The recipient of a double lung transplant who only has 23 per cent lung capacity has beaten the odds to become double European champion in table tennis – again.

It brings his European Transplant Games gold tally to six, as well as a number of silver and bronze medals to add to his British titles.

Mark Allen took gold in both the singles and doubles in the European Heart and Lung Transplant Championships in Vantaa, Finland.

There were a number of other medals for English competitors, with Mark’s doubles partner Maggie Gambrill also claiming singles gold.

Jill Edwards won gold in the 70+ singles and doubles, with her doubles partner Joan Whitney taking singles silver. Also on the top step of the podium were Wayne Lang (age 55-59) and Susan Wrightson (45-54).

Mark, who is coached at Halton TTC in Widnes by Karen Tonge MBE and is Communications Officer for Halton Borough Council, received a £100 sports development grant from the council towards the cost of attending the event. He is now gearing up to compete again in the British Transplant Games in Liverpool from Thursday 28 to Sunday 31 July.

Mark said: “The medals were a bonus, but it was great seeing people from different countries all with something in common. Some of whom I have known for years, and raise awareness Europe-wide about the benefits of transplantation.”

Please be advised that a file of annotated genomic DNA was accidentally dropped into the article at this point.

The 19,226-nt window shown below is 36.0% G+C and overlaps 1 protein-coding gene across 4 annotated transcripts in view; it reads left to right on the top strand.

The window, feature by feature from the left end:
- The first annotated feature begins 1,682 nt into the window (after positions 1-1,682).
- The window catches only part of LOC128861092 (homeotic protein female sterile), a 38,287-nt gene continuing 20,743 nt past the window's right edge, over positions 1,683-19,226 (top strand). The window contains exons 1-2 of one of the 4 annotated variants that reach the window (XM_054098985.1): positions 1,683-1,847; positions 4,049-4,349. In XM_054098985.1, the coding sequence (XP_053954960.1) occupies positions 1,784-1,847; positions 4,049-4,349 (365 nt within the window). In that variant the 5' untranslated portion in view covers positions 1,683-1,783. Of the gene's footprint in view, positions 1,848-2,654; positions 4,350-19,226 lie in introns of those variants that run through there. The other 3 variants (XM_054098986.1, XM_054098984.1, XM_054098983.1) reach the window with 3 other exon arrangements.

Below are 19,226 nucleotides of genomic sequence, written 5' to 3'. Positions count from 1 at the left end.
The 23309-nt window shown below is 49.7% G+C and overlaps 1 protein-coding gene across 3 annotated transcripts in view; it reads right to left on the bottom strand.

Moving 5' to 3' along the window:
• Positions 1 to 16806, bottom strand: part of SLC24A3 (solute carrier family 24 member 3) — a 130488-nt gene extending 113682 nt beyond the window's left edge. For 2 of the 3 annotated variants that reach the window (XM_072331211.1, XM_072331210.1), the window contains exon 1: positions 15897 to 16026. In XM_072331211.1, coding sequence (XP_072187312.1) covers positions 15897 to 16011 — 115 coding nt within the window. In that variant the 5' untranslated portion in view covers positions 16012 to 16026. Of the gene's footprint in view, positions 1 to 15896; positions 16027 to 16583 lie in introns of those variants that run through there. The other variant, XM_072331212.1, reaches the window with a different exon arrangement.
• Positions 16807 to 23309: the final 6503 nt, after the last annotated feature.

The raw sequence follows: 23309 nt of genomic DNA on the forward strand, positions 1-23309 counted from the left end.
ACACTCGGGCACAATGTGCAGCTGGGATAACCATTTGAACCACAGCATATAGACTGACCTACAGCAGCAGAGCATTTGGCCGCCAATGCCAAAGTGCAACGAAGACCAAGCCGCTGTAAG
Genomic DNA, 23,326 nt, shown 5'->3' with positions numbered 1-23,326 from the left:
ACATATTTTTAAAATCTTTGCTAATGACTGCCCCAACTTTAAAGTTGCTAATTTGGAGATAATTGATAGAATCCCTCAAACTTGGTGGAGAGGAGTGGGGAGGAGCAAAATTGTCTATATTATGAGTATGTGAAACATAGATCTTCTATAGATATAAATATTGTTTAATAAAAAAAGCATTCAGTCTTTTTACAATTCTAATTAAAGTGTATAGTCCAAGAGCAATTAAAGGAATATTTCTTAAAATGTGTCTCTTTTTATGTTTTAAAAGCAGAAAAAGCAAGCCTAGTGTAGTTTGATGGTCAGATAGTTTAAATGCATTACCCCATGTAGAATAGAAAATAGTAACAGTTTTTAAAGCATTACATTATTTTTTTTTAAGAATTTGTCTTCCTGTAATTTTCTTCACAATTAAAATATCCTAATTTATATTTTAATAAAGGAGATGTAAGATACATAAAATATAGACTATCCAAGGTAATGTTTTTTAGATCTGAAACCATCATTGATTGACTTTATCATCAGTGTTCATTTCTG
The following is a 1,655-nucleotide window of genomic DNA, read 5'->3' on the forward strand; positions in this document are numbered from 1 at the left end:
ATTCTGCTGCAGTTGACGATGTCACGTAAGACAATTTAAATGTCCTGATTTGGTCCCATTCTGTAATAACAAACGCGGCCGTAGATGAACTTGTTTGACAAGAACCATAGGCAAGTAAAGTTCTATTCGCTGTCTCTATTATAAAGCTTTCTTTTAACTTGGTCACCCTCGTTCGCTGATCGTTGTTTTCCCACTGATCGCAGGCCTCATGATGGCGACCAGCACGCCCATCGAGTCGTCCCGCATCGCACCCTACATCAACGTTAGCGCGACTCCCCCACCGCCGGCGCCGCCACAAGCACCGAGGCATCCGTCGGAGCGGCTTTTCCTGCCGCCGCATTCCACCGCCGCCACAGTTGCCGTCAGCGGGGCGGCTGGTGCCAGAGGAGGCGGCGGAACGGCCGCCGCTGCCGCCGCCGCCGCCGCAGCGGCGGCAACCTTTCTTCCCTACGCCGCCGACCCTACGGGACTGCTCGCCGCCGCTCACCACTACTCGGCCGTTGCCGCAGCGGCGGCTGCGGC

Mark was diagnosed with Cystic Fibrosis when he was nine months old, causing mucus to develop in the lungs. Already challenged with limited lung capacity, Mark fell ill with pneumonia while working as an English teacher in Korea in 2005.

Hospitalised and in a serious condition, doctors caused damage to his trachea by leaving him ventilated too long. This also had serious consequences for Mark’s lungs, which deteriorated rapidly leaving him in a life or death situation needing a double lung transplant.

That same year Mark received his double lung transplant at The Freeman Hospital, In Newcastle but suffered rejection in 2006 leaving Mark to now live with just between 20 and 25-per cent overall lung capacity.

Mark added: “I don’t let this hold me back. Sport has always been an important part of my lifestyle and I keep as active as my lungs will allow.

“Winning medals at the European Games just goes to show people that you don’t have to let your health problems get in the way of living life to the full. I’m a walking demonstration of just how important and amazing organ donation is.”

The Westfield Health British Transplant Games in Liverpool will see Mark join over 900 participants who have each received lifesaving and life-changing organ and tissue transplants. The uplifting celebration of life will see transplant recipients, live donors including altruistic donors and their supporters take part in more than 30 sports together.

Mark said: “I love the transplant competitions as it brings people together. The main aim of the British Games is to raise awareness of how being on the donor register can make the world of difference.”

For more information on the Games, please visit

To join the NHS Organ Donor Register and help save lives TEXT: SAVE to 62323, call 0300 123 2323 or visit